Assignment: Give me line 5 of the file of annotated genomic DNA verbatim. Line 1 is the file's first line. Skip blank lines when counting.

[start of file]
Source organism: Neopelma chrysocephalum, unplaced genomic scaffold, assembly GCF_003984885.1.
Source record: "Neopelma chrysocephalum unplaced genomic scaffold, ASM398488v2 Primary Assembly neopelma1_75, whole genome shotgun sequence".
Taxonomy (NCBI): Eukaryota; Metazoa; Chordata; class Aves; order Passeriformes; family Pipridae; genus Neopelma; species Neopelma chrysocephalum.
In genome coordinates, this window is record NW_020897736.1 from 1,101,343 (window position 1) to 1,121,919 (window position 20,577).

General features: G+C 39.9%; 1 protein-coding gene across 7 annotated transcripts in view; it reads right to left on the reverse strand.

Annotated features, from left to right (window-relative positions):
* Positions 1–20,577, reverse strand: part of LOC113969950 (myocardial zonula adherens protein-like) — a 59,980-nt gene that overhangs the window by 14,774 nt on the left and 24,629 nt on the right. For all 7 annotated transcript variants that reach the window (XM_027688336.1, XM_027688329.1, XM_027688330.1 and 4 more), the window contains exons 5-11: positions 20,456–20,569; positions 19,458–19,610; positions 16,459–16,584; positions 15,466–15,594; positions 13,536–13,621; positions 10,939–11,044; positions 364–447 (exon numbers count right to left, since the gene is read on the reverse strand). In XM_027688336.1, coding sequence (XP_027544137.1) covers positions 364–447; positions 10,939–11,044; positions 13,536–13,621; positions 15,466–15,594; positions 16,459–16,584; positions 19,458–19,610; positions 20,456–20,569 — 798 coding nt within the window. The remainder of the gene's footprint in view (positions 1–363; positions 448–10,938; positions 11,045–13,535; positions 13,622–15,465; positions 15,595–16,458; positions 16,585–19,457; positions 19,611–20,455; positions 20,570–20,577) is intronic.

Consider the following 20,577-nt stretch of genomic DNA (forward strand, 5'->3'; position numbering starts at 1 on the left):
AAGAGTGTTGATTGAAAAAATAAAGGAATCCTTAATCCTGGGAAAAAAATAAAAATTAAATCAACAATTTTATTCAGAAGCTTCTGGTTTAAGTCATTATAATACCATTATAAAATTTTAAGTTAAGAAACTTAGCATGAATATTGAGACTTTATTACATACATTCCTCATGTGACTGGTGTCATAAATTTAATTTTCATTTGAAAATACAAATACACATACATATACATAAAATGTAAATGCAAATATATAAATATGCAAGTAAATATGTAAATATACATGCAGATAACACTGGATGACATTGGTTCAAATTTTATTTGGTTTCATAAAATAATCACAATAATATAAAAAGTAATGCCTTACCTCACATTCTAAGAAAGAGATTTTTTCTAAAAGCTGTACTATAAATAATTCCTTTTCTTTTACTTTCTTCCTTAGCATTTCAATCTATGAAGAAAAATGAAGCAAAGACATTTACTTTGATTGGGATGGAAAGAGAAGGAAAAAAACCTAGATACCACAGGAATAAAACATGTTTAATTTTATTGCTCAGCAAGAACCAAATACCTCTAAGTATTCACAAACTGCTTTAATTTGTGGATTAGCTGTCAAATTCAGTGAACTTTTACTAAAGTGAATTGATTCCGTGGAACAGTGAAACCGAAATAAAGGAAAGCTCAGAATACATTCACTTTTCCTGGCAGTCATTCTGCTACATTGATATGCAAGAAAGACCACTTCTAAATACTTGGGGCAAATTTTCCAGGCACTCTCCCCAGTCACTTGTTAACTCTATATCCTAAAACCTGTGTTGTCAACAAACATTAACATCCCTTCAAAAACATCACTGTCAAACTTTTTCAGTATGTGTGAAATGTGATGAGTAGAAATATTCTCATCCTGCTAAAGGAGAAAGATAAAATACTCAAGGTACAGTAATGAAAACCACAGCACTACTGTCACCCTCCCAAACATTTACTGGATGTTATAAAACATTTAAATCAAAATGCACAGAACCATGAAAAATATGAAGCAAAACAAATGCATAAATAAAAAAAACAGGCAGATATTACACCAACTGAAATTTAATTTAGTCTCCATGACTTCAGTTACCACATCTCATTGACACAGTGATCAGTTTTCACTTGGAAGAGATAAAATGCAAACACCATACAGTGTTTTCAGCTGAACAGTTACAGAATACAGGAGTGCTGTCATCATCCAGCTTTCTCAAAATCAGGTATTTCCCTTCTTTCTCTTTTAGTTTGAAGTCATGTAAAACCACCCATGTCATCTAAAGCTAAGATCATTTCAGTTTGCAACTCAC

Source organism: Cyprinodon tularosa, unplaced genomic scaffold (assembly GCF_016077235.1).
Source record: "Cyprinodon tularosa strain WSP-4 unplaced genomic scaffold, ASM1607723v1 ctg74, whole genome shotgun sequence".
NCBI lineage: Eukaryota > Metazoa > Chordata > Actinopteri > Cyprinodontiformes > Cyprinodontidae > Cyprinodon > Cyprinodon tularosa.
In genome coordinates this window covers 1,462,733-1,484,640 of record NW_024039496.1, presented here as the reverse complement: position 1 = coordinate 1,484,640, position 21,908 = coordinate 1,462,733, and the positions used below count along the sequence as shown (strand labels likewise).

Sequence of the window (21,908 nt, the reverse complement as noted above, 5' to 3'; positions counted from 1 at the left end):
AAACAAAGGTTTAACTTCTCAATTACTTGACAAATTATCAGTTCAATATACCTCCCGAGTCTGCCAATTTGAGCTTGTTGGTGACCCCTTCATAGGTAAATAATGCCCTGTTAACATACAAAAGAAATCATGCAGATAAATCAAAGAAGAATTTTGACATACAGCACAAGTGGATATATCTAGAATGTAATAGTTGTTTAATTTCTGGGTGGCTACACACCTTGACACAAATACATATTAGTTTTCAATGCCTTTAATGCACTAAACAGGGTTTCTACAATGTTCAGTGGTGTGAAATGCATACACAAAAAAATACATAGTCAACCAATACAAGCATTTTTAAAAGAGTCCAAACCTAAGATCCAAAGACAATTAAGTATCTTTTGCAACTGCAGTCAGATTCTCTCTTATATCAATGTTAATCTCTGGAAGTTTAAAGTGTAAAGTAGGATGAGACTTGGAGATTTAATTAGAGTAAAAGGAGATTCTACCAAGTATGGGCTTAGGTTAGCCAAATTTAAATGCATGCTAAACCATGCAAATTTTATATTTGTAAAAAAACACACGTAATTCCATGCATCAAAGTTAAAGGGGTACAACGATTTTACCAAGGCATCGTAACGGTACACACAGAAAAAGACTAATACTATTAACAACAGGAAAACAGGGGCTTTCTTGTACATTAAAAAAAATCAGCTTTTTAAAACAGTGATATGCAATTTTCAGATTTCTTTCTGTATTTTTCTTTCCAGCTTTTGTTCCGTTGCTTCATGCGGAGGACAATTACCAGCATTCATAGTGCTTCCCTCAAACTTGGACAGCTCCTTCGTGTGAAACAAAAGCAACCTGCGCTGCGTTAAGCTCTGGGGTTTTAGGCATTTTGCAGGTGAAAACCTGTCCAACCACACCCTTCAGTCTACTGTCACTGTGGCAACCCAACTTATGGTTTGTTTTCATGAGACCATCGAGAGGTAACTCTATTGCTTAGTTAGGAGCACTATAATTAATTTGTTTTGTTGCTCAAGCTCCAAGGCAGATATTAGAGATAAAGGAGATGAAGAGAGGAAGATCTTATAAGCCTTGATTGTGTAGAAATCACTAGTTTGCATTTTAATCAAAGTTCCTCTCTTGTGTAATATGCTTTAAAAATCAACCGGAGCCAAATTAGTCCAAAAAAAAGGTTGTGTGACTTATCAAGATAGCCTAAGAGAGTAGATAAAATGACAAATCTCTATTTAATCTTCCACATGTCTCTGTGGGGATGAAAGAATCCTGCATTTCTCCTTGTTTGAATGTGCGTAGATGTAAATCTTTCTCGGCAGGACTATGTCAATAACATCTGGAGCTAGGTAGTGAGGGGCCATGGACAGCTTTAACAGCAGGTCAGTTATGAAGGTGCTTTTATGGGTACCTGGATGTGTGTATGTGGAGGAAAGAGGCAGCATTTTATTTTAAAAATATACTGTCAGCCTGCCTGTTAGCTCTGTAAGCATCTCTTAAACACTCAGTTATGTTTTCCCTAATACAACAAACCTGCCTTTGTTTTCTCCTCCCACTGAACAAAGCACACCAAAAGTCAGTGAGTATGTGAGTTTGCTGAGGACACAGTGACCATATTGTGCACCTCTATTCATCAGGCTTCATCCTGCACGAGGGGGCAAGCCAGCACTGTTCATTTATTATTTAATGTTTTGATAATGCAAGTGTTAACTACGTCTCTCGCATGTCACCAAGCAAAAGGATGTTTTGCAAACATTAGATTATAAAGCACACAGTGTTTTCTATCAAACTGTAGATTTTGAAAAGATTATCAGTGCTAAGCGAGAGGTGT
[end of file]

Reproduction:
General features: G+C 39.9%; 1 protein-coding gene across 7 annotated transcripts in view; it reads right to left on the reverse strand.